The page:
It feels like the big wind-down right about now. The kids have a month of school left, yes, but they've already taken their big tests, had their spring concerts. (Birdy playing Space Oddity on electric guitar! Be still my heart.) The lilacs have given way to the peonies. My cigar-tube vase is full of bleeding hearts and lilies of the valley and even, already, a purple iris.
The cat is finding nice shady spots to rest in.
We've eaten the last of our friends' morels, picked from beneath their apple trees. Sauteed with butter and wine and cream.
|Perfection on toast.|
Ben is in summer bartending mode.
|Fresh cherry-mint mojito.|
|Arugula with peppered farm cheese, slivered dates, toasted almonds, and a warm white-wine-vinegar vinaigrette. Can I get an amen? I promise that if I had pictures of Michael and me fighting about stupid stuff, I'd post those too.|
And the salad, below, with a long headnote explaining itself. We ate it at home, and had enough for lunch the next day. It would be perfect for a potluck.
Meanwhile, I have pieces to read here at Parents, and here, at the brand-new Motherwell, if you are so inclined! Thank you, as always, for being here.
Warm Quinoa Salad with Asparagus and Herbs
This is the kind of thing I always want to eat for dinner: fresh and wholesome and incredibly tasty, with lots of different flavors and textures to keep you interested through an entire bowlful. It’s also the kind of thing that mostly uses ingredients I have already, except for whatever the main veg is. In this case, a friend of ours had given us a lovely bunch of green garlic, which actually inspired me to make this. And all our herbs are flourishing, so all I had to do was pop out to the asparagus stand nearby! I was also inspired by Anna Jones’ A ModernWay to Eat, which I checked out of the library. She makes a similar salad, but using broccoli and spinach and different kinds of seeds. Feel free to swap those in for the asparagus, or to use snap peas or green beans if that’s what you’ve got. A diced red radish would be nice too!
1 ½ cups quinoa
Extra-virgin olive oil
1 leek or some green garlic, thinly sliced, or ½ an onion, finely chopped
1 bunch of asparagus, ends trimmed, thinly sliced
1 cup of fresh or frozen green peas (I didn’t have these, but I wished I did!)
Finely grated zest and freshly squeezed juice of 1 lemon
2 tablespoons capers
1 cup chopped fresh herbs (I used mint, basil, parsley, and chives)
1 cup crumbled feta
1/3 cup toasted pine nuts (or almonds, if you prefer)
Chive blossoms for garnish, if you have them
Bring a medium or large pot of water to a bowl over high heat and salt it heavily. It should taste as salty as the sea, so we are talking a fair amount of salt. Add the quinoa and stir, turn the heat down to medium-high and cook it for 10-15 minutes, uncovered, until it is just tender and the grains have spiraled open a bit. (It will continue to cook as it steams, so don’t cook it until it’s soft at this point.)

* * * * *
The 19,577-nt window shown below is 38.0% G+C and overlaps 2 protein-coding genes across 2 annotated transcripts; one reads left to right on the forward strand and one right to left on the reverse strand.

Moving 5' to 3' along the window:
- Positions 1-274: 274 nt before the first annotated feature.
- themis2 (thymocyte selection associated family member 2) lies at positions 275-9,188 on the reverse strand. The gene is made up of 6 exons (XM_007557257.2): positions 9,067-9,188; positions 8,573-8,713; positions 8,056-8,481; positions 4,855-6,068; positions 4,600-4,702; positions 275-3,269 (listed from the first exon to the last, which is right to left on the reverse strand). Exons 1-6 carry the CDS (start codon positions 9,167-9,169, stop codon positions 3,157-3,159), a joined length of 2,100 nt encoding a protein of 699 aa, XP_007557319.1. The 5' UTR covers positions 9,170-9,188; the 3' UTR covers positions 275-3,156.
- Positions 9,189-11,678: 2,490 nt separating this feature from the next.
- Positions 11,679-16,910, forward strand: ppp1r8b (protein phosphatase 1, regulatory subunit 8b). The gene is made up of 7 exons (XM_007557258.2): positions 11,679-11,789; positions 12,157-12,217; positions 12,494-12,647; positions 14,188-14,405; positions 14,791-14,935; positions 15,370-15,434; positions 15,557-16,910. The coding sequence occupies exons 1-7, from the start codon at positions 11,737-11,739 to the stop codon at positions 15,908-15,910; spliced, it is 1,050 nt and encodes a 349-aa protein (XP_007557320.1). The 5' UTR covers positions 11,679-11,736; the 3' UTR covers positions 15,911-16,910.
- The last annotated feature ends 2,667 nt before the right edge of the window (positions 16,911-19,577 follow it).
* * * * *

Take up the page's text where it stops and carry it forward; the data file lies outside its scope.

Drain it really, really well in a fine sieve—I mean, really shake it around to get the water out—then put it back in the pot, stretch a doubled dish towel over the top of the pot, and put the lid back on. Leave it to steam for 5 or 10 minutes, or up to 20 minutes.
Meanwhile, heat a tablespoon or two of oil in a wide pan over medium-low heat, and sauté the leeks (or whatever you’re using for this) with a large pinch of salt, until they’re tender. This may take a while, up to 15 minutes, so if they start to dry out go ahead and add a splash or two of water. When the leeks are tender, add the asparagus, and sauté until just bright green. Turn the heat off. If you’ve erred on the side of overcooking the asparagus, transfer everything to a large bowl, otherwise you can leave it in the pan with the heat off to cook a little longer.
At some point, add the frozen peas to something still hot so that they thaw and briefly steam. The quinoa pot is a good choice, as is the panful of asparagus.
Squeeze the lemon juice into a glass measuring cup or just a glass, add the zest and a teaspoon of kosher salt (or half as much table salt), then measure in enough olive oil to match the level of the lemon juice. Season with black pepper and whisk to combine.
Put the quinoa, vegetables, and capers in a large bowl and pour most of the dressing over. Stir gently with a rubber spatula and taste. The feta will add some saltiness, but if it’s radically undersalted at this point, add some more salt. Likewise, add the rest of the dressing and/or a bit of lemon and/or olive oil if it needs livening up or seems underdressed. The key to this being delicious is to season it really well.
Stir in the herbs, feta, and pine nuts, taste one last time, garnish, and serve.